What I love about Mica’s work is the playful array of colourful animals—ordinarily bears and wolves—that stretch the length of walls in forward motion, sometimes looking back at you as if to say, ‘Come on, what are you waiting for?’
Along with the sense of momentum that brings Mica’s work to life, there is also an explosion of colour that cannot be contained, though it is not devoid of emotion.
Some of the animals stare directly at you with confronting vulnerability, others with a feeling of loss or even a glimmer of hope in their eyes. These creatures are speaking to you and you can’t help but stop, look, and want to communicate back. Only you don’t. You continue your journey, with the exception that you now have a smile on your face, and playful images that dance in your head and remain there for days.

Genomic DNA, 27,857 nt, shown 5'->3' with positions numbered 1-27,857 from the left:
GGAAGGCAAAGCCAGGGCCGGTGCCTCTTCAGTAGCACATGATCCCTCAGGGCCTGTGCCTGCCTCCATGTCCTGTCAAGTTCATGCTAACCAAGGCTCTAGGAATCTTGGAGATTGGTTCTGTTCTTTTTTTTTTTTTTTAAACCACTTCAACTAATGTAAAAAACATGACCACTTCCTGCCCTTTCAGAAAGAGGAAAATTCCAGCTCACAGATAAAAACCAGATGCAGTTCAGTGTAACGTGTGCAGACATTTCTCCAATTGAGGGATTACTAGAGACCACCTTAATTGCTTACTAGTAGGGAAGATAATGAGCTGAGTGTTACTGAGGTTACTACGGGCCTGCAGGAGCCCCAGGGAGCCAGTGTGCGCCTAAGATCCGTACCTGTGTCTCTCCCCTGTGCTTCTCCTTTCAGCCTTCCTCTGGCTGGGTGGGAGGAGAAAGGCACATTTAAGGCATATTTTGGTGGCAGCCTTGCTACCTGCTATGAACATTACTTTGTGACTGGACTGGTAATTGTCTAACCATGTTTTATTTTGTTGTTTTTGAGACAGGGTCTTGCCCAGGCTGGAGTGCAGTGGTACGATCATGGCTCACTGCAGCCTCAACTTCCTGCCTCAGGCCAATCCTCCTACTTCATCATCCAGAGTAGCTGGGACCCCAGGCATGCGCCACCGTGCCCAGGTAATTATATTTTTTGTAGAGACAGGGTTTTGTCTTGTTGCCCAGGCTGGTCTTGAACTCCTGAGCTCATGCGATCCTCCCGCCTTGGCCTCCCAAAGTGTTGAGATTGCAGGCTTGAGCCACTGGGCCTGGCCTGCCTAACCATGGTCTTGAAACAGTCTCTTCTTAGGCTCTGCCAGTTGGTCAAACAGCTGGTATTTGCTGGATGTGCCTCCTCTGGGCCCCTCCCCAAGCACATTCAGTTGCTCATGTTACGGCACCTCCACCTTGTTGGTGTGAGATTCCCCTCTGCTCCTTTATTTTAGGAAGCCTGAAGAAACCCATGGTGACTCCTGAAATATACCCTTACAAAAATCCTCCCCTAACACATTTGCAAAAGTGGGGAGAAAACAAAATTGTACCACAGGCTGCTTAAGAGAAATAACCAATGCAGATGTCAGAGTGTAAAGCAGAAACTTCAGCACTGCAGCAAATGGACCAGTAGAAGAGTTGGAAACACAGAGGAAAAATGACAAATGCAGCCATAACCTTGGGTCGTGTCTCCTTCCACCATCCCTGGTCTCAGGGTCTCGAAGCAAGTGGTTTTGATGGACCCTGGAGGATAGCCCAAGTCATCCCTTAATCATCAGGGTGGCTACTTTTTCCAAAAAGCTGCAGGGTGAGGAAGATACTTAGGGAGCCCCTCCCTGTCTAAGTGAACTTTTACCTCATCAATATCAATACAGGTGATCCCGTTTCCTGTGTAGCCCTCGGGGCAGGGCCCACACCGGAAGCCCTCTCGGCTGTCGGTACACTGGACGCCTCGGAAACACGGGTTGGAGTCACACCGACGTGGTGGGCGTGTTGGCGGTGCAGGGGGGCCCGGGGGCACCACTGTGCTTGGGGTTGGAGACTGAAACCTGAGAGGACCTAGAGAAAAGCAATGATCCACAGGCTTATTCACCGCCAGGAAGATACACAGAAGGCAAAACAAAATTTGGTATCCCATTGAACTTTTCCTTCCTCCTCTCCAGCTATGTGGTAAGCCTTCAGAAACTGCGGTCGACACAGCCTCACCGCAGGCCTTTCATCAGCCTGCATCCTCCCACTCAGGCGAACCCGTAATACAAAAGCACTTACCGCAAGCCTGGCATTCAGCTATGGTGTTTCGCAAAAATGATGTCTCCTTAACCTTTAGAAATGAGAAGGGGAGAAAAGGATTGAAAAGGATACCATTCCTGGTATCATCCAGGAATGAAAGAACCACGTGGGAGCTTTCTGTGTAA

After meeting Mica, I feel more and more that these creatures represent the many sides of her personality—a shyness that sits alongside her burning determination, and a creative urgency that ultimately propels her onto the next piece.
Her work, (at least in my eyes) is as complex as she is. It is a manifestation of the world that she already inhabits where there is beauty in chaos, and protection and comfort comes from the familiarity and convergence of like minds.
To find out more about Mica, have a listen to this short interview that I produced for Radio New Zealand National, where Mica explains why she’ll never call herself a graffiti artist, how memories from her childhood continue to make an appearance in her work, and making the transition from photography and fine art, to the city streets.
All images courtesy of Mica Still.